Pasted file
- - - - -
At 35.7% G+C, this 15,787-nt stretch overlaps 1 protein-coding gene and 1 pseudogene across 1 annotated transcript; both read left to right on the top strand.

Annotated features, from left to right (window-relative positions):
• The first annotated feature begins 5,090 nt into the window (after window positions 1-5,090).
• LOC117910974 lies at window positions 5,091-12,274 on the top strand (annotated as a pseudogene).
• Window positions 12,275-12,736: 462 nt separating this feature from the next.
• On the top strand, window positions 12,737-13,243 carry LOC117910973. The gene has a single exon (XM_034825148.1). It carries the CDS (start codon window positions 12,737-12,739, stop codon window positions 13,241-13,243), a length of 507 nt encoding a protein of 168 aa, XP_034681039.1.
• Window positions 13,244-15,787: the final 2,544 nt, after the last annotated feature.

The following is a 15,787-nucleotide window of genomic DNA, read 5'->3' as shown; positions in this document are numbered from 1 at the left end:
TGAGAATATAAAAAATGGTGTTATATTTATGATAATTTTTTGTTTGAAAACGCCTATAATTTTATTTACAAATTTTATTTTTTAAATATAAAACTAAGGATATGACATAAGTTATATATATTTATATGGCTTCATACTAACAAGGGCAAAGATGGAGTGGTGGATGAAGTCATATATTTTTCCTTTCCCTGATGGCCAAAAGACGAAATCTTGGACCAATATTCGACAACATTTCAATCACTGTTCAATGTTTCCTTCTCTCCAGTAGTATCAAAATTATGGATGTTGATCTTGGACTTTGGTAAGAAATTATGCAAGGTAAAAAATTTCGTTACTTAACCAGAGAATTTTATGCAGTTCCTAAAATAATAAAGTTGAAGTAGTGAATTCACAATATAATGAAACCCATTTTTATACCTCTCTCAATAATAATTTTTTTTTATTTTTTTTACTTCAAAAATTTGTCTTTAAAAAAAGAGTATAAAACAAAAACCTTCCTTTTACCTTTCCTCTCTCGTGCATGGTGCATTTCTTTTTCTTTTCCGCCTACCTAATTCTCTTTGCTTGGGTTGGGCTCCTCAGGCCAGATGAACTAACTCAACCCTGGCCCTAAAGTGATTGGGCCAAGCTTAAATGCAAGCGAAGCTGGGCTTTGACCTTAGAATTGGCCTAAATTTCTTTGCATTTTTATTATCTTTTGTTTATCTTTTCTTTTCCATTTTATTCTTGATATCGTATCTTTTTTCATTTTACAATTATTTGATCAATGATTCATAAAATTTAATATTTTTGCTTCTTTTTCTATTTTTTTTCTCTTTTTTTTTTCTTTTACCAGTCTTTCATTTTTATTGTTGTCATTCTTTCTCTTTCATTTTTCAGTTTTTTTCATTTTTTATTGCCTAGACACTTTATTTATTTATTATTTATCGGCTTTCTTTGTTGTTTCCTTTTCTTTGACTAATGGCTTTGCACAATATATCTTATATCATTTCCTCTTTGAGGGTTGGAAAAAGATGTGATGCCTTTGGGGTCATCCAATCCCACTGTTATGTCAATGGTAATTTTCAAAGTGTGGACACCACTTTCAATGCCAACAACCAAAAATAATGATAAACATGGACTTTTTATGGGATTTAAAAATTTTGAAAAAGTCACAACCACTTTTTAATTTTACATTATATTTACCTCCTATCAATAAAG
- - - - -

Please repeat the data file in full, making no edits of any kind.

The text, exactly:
At 35.7% G+C, this 15,787-nt stretch overlaps 1 protein-coding gene and 1 pseudogene across 1 annotated transcript; both read left to right on the top strand.

Annotated features, from left to right (window-relative positions):
• The first annotated feature begins 5,090 nt into the window (after window positions 1-5,090).
• LOC117910974 lies at window positions 5,091-12,274 on the top strand (annotated as a pseudogene).
• Window positions 12,275-12,736: 462 nt separating this feature from the next.
• On the top strand, window positions 12,737-13,243 carry LOC117910973. The gene has a single exon (XM_034825148.1). It carries the CDS (start codon window positions 12,737-12,739, stop codon window positions 13,241-13,243), a length of 507 nt encoding a protein of 168 aa, XP_034681039.1.
• Window positions 13,244-15,787: the final 2,544 nt, after the last annotated feature.

The following is a 15,787-nucleotide window of genomic DNA, read 5'->3' as shown; positions in this document are numbered from 1 at the left end:
TGAGAATATAAAAAATGGTGTTATATTTATGATAATTTTTTGTTTGAAAACGCCTATAATTTTATTTACAAATTTTATTTTTTAAATATAAAACTAAGGATATGACATAAGTTATATATATTTATATGGCTTCATACTAACAAGGGCAAAGATGGAGTGGTGGATGAAGTCATATATTTTTCCTTTCCCTGATGGCCAAAAGACGAAATCTTGGACCAATATTCGACAACATTTCAATCACTGTTCAATGTTTCCTTCTCTCCAGTAGTATCAAAATTATGGATGTTGATCTTGGACTTTGGTAAGAAATTATGCAAGGTAAAAAATTTCGTTACTTAACCAGAGAATTTTATGCAGTTCCTAAAATAATAAAGTTGAAGTAGTGAATTCACAATATAATGAAACCCATTTTTATACCTCTCTCAATAATAATTTTTTTTTATTTTTTTTACTTCAAAAATTTGTCTTTAAAAAAAGAGTATAAAACAAAAACCTTCCTTTTACCTTTCCTCTCTCGTGCATGGTGCATTTCTTTTTCTTTTCCGCCTACCTAATTCTCTTTGCTTGGGTTGGGCTCCTCAGGCCAGATGAACTAACTCAACCCTGGCCCTAAAGTGATTGGGCCAAGCTTAAATGCAAGCGAAGCTGGGCTTTGACCTTAGAATTGGCCTAAATTTCTTTGCATTTTTATTATCTTTTGTTTATCTTTTCTTTTCCATTTTATTCTTGATATCGTATCTTTTTTCATTTTACAATTATTTGATCAATGATTCATAAAATTTAATATTTTTGCTTCTTTTTCTATTTTTTTTCTCTTTTTTTTTTCTTTTACCAGTCTTTCATTTTTATTGTTGTCATTCTTTCTCTTTCATTTTTCAGTTTTTTTCATTTTTTATTGCCTAGACACTTTATTTATTTATTATTTATCGGCTTTCTTTGTTGTTTCCTTTTCTTTGACTAATGGCTTTGCACAATATATCTTATATCATTTCCTCTTTGAGGGTTGGAAAAAGATGTGATGCCTTTGGGGTCATCCAATCCCACTGTTATGTCAATGGTAATTTTCAAAGTGTGGACACCACTTTCAATGCCAACAACCAAAAATAATGATAAACATGGACTTTTTATGGGATTTAAAAATTTTGAAAAAGTCACAACCACTTTTTAATTTTACATTATATTTACCTCCTATCAATAAAG